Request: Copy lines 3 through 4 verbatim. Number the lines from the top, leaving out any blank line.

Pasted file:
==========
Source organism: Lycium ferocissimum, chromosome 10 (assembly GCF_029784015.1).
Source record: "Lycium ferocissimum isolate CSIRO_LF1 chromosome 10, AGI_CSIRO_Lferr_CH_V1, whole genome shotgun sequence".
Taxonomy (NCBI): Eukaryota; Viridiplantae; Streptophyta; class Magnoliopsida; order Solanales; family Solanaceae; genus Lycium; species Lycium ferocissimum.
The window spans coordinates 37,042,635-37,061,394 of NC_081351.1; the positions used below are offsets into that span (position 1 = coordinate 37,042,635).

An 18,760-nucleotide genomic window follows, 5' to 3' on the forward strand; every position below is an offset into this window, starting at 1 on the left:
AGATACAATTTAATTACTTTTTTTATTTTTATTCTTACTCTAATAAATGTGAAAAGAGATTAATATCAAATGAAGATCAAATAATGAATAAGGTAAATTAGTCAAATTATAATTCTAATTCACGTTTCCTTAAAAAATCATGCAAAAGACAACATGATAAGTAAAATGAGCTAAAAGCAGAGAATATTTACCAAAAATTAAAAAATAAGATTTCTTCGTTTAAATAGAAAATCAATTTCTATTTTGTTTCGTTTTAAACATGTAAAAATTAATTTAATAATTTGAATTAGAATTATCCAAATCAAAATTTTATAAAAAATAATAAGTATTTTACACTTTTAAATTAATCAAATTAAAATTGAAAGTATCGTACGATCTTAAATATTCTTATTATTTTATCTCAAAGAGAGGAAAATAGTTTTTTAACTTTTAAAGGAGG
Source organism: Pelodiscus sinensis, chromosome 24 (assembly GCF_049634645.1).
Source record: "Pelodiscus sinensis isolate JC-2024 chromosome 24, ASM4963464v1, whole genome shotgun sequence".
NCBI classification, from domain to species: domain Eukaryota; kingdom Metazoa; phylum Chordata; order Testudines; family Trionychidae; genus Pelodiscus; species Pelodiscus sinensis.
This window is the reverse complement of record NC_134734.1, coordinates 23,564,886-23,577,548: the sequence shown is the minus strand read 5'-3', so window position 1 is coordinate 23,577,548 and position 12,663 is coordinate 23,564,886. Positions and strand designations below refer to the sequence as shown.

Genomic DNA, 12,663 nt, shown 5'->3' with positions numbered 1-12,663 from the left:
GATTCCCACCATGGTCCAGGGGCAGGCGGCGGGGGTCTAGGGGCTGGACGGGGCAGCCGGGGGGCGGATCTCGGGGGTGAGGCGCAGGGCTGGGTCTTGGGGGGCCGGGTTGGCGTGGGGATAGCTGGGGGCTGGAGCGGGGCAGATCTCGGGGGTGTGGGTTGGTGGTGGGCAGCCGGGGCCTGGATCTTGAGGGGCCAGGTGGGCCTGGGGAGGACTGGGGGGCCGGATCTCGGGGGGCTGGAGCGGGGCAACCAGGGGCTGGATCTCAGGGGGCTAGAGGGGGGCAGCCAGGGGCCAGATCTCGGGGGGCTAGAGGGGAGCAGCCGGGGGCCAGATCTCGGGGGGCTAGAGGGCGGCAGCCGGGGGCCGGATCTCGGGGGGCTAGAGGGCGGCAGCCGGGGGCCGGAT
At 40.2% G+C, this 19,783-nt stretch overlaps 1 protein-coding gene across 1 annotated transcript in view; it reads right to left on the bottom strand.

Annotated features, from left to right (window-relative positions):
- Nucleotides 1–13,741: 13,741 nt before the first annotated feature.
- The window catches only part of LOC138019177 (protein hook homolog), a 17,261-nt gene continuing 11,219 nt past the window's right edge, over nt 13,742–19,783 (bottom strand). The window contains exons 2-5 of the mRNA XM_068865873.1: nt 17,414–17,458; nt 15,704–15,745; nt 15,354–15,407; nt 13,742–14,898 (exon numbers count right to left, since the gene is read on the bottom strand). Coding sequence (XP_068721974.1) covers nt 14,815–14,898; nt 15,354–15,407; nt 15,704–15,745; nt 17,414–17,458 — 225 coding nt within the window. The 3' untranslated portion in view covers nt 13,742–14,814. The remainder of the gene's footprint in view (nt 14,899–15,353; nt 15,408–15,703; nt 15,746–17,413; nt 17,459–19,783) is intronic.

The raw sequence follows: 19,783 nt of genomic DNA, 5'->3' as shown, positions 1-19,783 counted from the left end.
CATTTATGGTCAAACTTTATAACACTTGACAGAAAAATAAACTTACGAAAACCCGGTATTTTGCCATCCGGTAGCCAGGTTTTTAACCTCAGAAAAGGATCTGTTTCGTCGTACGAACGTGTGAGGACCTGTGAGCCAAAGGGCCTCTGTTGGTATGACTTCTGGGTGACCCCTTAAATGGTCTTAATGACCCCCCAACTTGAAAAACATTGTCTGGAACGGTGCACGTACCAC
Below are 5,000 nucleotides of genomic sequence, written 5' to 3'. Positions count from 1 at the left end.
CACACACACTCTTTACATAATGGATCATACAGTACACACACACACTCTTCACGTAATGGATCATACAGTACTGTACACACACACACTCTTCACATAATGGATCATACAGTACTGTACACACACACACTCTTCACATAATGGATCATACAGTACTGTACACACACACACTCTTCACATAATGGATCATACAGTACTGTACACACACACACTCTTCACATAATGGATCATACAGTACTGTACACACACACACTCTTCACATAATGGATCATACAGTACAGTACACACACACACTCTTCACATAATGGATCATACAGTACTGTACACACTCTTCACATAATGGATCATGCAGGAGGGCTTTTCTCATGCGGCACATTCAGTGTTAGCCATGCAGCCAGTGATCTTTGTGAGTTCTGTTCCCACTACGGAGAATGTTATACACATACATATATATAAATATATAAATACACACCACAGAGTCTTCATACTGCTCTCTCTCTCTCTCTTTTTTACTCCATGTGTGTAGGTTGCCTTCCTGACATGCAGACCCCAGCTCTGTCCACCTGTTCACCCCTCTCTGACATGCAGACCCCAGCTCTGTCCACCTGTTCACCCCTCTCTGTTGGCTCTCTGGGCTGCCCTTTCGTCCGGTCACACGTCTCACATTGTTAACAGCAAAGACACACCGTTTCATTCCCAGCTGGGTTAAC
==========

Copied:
Taxonomy (NCBI): Eukaryota; Viridiplantae; Streptophyta; class Magnoliopsida; order Solanales; family Solanaceae; genus Lycium; species Lycium ferocissimum.
The window spans coordinates 37,042,635-37,061,394 of NC_081351.1; the positions used below are offsets into that span (position 1 = coordinate 37,042,635).